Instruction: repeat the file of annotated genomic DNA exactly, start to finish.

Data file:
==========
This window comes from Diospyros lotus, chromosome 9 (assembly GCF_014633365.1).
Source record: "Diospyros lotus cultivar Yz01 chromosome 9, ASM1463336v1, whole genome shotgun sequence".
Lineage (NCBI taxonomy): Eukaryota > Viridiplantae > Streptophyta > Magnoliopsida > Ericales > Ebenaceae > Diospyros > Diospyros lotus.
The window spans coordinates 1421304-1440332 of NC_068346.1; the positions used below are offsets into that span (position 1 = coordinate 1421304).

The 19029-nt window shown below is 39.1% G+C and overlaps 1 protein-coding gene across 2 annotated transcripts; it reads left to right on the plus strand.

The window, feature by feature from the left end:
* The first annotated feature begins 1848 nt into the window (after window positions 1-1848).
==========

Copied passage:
This window comes from Diospyros lotus, chromosome 9 (assembly GCF_014633365.1).
Source record: "Diospyros lotus cultivar Yz01 chromosome 9, ASM1463336v1, whole genome shotgun sequence".
Lineage (NCBI taxonomy): Eukaryota > Viridiplantae > Streptophyta > Magnoliopsida > Ericales > Ebenaceae > Diospyros > Diospyros lotus.
The window spans coordinates 1421304-1440332 of NC_068346.1; the positions used below are offsets into that span (position 1 = coordinate 1421304).

The 19029-nt window shown below is 39.1% G+C and overlaps 1 protein-coding gene across 2 annotated transcripts; it reads left to right on the plus strand.

The window, feature by feature from the left end:
* The first annotated feature begins 1848 nt into the window (after window positions 1-1848).